Bad Bugs – preventing gram-negative infections
Hospital acquired infections remain a considerable challenge to patient safety. Bloodstream infections are a significant cause of morbidity and mortality in hospitalised patients despite advances in antimicrobial therapy and supportive care.
Although there has been a reduction in MRSA and C difficile cases by 57 per cent and 45 per cent respectively since 2010, there has been an increase in reported blood stream infections. Of concern is the increase in the number of Escherichi coli (E. coli) bloodstream infections, which are up by 20% per cent in the past five years³.
A total of 38,132 cases of E. coli bacteraemia were reported by NHS Trusts in England between 1 April 2015 and 31 March 2016³. This led to the Secretary of State for Health launching a public health initiative this year to reduce healthcare associated gram-negative bloodstream infections by 50 per cent by 2021, as well as reducing inappropriate antimicrobial prescribing by 50 per cent during the same time frame. E. coli infection rates will be displayed on wards, making them visible to patients and visitors in the same way that MRSA and C. difficile are currently³.
The term gram-negative bacteria is derived from a test designed by the Danish scientist Hans Christian Gram to differentiate two types of bacteria based on the structural differences in their cell walls. In a staining test, bacteria that retain a crystal violet dye do so because of a thick layer of peptidoglycan and are called gram-positive bacteria.
Whereas gram-negative bacteria do not retain the violet dye and are coloured red or pink. Compared to gram-positive bacteria, gram-negative bacteria are more resistant to antimicrobials because of their impenetrable cell wall. Gram-positive bacteria do not have the outer cell membrane found in gram-negative bacteria.
Gram-negative bacteria cause infections including pneumonia, bloodstream infections, wound or surgical site infections, and meningitis in healthcare settings. Gram-negative bacteria are resistant to multiple drugs and are increasingly resistant to many available antibiotics. They have a plethora of resistance mechanisms and may use multiple mechanisms against the same antibiotic or use a single mechanism to affect multiple antibiotics.
Gram-negative infections include those caused by Klebsiella, Acinetobacter, Pseudomonas aeruginosa and E. coli as well as other less common bacteria. Gram-negative bacteraemia is a frequent cause of sepsis and gram negative bacillary sepsis with shock has a mortality rate of 30-50 per cent¹.
Gram negative bacteria are the key sources of ventilator-associated pneumonia and urinary tract infections – 47 per cent and 45 per cent respectively, with rates of about 70% for both in intensive care². About 30 per cent of bloodstream infections in intensive care units are caused by a species of klebsiella, E. coli, Enterobacter species and P. aeruginosa². Although given an adequate portal of entry, almost any gram-negative organism can cause bloodstream infection².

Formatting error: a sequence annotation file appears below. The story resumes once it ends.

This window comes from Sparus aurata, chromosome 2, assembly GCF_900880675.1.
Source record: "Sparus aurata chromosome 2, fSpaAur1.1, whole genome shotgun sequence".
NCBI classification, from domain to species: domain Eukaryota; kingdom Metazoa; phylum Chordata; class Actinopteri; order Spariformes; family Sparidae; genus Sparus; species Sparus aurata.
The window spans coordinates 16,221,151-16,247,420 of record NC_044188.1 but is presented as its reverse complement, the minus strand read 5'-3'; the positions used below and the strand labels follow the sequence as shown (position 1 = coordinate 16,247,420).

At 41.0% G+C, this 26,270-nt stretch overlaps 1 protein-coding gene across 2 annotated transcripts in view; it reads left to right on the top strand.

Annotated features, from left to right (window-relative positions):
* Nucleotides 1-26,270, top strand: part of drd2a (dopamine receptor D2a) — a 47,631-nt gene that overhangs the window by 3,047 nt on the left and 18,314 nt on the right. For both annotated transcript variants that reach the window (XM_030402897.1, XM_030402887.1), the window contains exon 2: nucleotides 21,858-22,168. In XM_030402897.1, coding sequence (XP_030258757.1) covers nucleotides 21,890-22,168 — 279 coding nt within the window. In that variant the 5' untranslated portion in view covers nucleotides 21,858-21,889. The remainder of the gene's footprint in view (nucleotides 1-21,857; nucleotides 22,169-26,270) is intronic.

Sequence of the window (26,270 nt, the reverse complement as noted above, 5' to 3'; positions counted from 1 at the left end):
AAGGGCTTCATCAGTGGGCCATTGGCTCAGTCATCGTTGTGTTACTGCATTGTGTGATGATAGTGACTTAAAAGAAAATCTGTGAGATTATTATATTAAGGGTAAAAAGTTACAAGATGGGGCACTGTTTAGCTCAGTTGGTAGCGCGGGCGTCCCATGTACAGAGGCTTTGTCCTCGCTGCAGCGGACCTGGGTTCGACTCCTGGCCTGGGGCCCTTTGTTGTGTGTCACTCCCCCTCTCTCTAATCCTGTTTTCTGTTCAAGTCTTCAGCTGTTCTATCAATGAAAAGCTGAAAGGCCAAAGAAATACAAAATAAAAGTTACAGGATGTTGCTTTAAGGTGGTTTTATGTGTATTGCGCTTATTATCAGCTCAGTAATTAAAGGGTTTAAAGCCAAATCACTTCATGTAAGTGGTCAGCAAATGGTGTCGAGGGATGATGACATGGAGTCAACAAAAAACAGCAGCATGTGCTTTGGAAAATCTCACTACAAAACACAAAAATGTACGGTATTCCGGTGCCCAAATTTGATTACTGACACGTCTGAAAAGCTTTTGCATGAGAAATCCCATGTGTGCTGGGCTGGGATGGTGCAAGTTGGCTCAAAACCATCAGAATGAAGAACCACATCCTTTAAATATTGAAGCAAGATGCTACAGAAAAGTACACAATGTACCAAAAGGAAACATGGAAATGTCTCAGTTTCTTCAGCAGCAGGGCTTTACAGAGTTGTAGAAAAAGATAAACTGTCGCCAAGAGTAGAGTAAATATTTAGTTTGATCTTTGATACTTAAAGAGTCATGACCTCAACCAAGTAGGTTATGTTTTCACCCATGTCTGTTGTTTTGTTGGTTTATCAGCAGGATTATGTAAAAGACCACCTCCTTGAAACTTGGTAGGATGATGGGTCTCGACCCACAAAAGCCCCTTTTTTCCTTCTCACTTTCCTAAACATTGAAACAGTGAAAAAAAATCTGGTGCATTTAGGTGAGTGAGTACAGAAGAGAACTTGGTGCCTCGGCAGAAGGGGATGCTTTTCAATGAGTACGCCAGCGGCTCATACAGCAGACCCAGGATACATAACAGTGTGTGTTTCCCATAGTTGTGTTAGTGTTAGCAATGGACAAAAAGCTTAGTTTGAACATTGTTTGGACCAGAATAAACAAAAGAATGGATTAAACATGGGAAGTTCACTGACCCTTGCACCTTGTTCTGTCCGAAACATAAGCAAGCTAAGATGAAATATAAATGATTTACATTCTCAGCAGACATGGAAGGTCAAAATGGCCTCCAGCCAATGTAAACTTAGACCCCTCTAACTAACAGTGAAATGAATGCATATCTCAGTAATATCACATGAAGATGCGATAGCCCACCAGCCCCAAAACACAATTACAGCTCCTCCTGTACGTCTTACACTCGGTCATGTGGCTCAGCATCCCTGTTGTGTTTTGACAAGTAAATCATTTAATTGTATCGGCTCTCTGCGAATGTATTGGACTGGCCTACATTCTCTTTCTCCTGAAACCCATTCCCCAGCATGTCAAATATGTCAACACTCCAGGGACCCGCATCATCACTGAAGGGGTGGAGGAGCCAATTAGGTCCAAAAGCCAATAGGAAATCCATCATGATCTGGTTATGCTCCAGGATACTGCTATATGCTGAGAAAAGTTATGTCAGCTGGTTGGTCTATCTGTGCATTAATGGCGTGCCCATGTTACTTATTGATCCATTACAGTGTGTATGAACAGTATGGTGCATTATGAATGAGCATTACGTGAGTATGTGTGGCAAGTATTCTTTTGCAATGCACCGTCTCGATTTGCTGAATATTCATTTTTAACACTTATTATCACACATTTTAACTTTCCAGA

E. coli infections represent 65 per cent of gram-negative infections and contributed to around 5,500 NHS patient deaths in 2015³. They have increased by a fifth in the past five years and infection with E. coli could cost the NHS £2.3 billion by 2018³.
Hospital infection rates show considerable variation, with the poorest performing hospitals having rates of infection five times greater than the best performing hospitals. It is estimated that potentially between £900-£2,400 per patient could be saved for every E. coli bloodstream infection that is prevented³.
E. coli bacteraemia England 2015/16
• 70 people out of every 100,000 will acquire and E. coli bacteraemia (up from 60 per 100,000 in 2011/12)
• The risk is greatest among older people, with 824 out of 100,000 men aged 85 or over acquiring an E. coli bacteraemia
• Urinary Tract Infections (UTIs) are the most common cause of infection accounting for 45 per cent of cases.³
According to Public Health England 2017, ‘Infection rates can be cut with better hygiene and improved patient care in hospitals.’ One of the 10 defined core elements of PHE’s Infection Prevention and Control strategy is to ‘provide a safe, clean environment’ for patient care.
The careful selection of appropriate disinfectants for hospital use will help create a cleaner and safer environment for both patients and staff alike.
¹ Kalam K, Qamar F et al 2014, Risk factors for carbapenem resistant bacteraemia and mortality due to gram negative bacteraemia in a developing country, J Pak Med Assoc
NHS England, 2016, DH UK 5 Year Antimicrobial Resistance (AMR) Strategy 2013-2018, Annual progress report
² Peleg YA, Hooper DC, 2010, Hospital-Acquired Infections Due to Gram-Negative Bacteria
N Engl J Med 362:1804-1813
³ Public Health England, 2016, E. coli Bacteraemia England 2015/16
Public Health England, NHS Improvement, 2017, Preventing healthcare associated Gram-negative bloodstream infections: an improvement resource